Contexte: What "Conservatives," "Liberals" and "Conservative-liberals," and finally "Democrats," "Socialists," or even "Social-democrats" etc., have lately uttered on the Jewish Question, must seem to us a trifle foolish; for none of these parties would think of testing that "Know thyself" upon themselves, not even the most indefinite and therefore the only one that styles itself in German, the "Progress"-party. There we see nothing but a clash of interests, whose object is common to all the disputants, common and ignoble: plainly the side most strongly organised, i. e. the most unscrupulous, will bear away the prize. With all our comprehensive State- and National-Economy, it would seem that we are victims to a dream now flattering, now terrifying, and finally asphyxiating: all are panting to awake therefrom; but it is the dream's peculiarity that, so long as it enmeshes us, we take it for real life, and fight against our wakening as though we fought with death. At last one crowning horror gives the tortured wretch the needful strength: he wakes, and what he held most real was but a figment of the dæmon of distraught mankind.
We who belong to none of all those parties, but seek our welfare solely in man's wakening to his simple hallowed dignity; we who are excluded from these parties as useless persons, and yet are sympathetically troubled for them, — we can only stand and watch the spasms of the dreamer, since no cry of ours can pierce to him. So let us save and tend and brace our best of forces, to bear a noble cordial to the sleeper when he wakes, as of himself he must at last.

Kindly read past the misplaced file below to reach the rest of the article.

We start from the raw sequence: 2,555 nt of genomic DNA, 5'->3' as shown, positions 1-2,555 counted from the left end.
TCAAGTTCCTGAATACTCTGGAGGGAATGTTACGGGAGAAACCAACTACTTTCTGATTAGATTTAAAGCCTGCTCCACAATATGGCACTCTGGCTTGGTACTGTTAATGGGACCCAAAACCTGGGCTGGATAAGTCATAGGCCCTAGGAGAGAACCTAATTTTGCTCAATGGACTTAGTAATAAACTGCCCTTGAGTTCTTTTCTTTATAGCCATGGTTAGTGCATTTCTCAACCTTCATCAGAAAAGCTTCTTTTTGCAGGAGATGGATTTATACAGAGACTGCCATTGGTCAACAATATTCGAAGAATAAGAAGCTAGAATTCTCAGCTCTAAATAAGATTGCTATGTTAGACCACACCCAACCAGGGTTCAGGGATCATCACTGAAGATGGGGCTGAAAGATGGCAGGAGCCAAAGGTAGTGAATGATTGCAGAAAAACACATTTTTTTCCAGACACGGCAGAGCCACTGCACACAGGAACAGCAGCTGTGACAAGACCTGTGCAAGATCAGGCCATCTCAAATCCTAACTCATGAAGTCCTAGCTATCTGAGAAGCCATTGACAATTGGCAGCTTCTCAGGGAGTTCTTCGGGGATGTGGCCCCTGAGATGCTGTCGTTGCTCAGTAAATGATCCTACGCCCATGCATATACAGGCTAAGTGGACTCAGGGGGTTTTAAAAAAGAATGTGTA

„At last one crowning horror gives the tortured wretch the needful strength: he wakes, and what he held most real was but a figment of the dæmon of distraught mankind.“

—  Richard Wagner

Know Thyself (1881)
Contexte: What "Conservatives," "Liberals" and "Conservative-liberals," and finally "Democrats," "Socialists," or even "Social-democrats" etc., have lately uttered on the Jewish Question, must seem to us a trifle foolish; for none of these parties would think of testing that "Know thyself" upon themselves, not even the most indefinite and therefore the only one that styles itself in German, the "Progress"-party. There we see nothing but a clash of interests, whose object is common to all the disputants, common and ignoble: plainly the side most strongly organised, i. e. the most unscrupulous, will bear away the prize. With all our comprehensive State- and National-Economy, it would seem that we are victims to a dream now flattering, now terrifying, and finally asphyxiating: all are panting to awake therefrom; but it is the dream's peculiarity that, so long as it enmeshes us, we take it for real life, and fight against our wakening as though we fought with death. At last one crowning horror gives the tortured wretch the needful strength: he wakes, and what he held most real was but a figment of the dæmon of distraught mankind.